Men Should Treat Conditions Causing “Low T” Levels Before Opting for Therapies Now Pending Testosterone Lawsuit Litigation, NPR.org Reports
Diabetes, sleep apnea, obesity—these are just a few of the health conditions doctors say might cause low testosterone levels, and should be treated individually before resorting to hormone therapies now associated with testosterone lawsuits.
NPR.org reported today on the causes of “Low T” levels and the importance of men taking the steps to manage them correctly before considering supplements similar to those now involved in Axiron, Testim and AndroGel-related claims. According to an endocrinologist and clinical director of the Mount Sinai Diabetes Center, men are urged to have their testosterone level measured by way of a simple blood test administered twice a day on two different days in order to confirm results. He added that obesity is a common cause of “Low T” levels because fat tissue can transform testosterone into estradiol, a hormone found in females.
Sleep apnea is another common cause of this condition, according to NPR.org, which goes on to recommend that men taking supplements similar to those involved in testosterone lawsuit litigation should be reevaluated every six months for blood pressure and red blood cell production.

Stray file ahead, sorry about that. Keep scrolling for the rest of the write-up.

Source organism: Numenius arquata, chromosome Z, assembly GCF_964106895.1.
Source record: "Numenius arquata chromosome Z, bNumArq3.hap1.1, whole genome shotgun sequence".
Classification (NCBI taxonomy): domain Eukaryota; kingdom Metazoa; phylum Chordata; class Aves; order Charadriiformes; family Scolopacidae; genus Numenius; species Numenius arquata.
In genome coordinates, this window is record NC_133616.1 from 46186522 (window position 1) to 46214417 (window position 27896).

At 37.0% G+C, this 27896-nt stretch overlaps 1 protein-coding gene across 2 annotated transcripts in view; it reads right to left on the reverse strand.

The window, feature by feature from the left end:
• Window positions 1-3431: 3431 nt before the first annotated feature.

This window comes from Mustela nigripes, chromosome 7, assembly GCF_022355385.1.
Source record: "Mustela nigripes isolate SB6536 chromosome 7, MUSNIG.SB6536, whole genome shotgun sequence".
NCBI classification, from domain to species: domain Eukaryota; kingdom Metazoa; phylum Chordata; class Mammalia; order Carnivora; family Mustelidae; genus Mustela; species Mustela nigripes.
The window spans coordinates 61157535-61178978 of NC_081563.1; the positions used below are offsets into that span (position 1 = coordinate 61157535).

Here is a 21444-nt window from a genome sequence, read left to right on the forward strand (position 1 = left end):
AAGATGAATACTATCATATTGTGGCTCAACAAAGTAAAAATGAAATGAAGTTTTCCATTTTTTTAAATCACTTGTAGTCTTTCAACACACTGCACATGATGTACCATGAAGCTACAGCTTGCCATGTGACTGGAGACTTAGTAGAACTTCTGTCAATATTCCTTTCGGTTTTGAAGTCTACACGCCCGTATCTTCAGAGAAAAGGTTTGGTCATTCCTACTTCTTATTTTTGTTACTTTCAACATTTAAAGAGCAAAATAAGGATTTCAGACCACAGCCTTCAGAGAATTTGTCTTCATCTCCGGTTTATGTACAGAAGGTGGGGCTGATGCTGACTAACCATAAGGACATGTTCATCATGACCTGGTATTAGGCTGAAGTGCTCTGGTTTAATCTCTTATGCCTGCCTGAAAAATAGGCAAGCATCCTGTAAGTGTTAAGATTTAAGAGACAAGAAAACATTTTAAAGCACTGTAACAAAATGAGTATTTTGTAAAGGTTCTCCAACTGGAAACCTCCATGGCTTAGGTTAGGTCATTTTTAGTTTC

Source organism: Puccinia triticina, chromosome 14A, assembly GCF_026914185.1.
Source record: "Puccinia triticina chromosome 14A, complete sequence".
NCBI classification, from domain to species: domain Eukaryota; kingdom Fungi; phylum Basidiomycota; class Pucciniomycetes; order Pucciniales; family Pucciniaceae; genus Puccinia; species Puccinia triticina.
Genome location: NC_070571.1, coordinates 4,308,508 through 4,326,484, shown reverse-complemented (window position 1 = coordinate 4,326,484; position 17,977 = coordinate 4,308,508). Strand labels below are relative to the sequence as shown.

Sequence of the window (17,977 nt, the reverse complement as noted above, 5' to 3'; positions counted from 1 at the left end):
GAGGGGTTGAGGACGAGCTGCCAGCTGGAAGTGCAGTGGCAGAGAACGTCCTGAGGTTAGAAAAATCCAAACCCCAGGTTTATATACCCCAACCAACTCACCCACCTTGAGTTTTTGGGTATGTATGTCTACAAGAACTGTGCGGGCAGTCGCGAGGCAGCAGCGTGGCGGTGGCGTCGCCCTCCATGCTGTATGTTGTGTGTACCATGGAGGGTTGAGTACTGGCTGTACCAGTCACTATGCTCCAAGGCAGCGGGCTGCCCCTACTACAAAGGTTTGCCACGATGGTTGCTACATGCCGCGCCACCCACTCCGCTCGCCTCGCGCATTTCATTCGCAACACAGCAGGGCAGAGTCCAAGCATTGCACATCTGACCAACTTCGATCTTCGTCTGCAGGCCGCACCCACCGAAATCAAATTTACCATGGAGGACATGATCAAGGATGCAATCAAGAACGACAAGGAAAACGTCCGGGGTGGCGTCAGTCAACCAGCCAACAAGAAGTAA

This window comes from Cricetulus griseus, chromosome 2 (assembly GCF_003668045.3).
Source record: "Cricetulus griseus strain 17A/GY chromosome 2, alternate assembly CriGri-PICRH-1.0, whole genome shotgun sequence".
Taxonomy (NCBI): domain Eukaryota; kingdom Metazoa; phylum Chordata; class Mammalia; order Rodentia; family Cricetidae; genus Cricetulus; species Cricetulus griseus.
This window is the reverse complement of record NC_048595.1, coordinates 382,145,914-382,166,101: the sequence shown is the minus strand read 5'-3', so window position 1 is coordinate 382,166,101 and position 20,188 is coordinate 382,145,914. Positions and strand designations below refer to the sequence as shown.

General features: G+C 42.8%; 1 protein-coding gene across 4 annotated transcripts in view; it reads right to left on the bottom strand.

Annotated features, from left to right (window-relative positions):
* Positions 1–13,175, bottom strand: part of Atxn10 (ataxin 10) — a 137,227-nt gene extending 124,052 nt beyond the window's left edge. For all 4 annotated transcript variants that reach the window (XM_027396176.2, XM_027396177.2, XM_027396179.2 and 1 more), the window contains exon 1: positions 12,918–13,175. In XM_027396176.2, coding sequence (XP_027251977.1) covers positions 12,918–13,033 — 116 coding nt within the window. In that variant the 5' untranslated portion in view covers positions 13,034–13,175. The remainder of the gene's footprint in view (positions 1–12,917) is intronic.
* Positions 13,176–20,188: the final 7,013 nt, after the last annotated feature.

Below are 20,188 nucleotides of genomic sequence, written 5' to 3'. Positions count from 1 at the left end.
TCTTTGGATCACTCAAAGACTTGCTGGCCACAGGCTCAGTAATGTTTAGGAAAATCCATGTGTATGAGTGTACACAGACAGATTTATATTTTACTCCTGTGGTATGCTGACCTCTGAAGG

At Least 50 Federal Claims Now Filed in Testosterone Lawsuit Litigation
Meanwhile, court records indicate that the number of claims filed over certain “Low T” medications is continuing to increase. A motion recently filed with the U.S. Judicial Panel on Multidistrict Litigation (JPML) asserts that some 50 testosterone lawsuits have been filed in federal jurisdictions throughout the U.S., warranting the need for a centralized proceeding. In a request from April 11th, plaintiffs say the consolidation of claims in the U.S. District Court, Eastern District of Louisiana would conserve the resources of the court and avoid duplicative discovery in allegations involving the risk for strokes, heart attacks and sudden cardiac death in men over the age of 65, and younger men with pre-existing heart disease.
The Panel is currently considering a similar request for a federal multidistrict litigation in the U.S. District Court, Northern District of Illinois by separate AndroGel lawsuit claimants.
On January 31, 2014, the U.S. Food and Drug Administration (FDA) announced its safety review of this “Low T” treatment and several others after the findings of new research tied use of the medications to serious heart problems.
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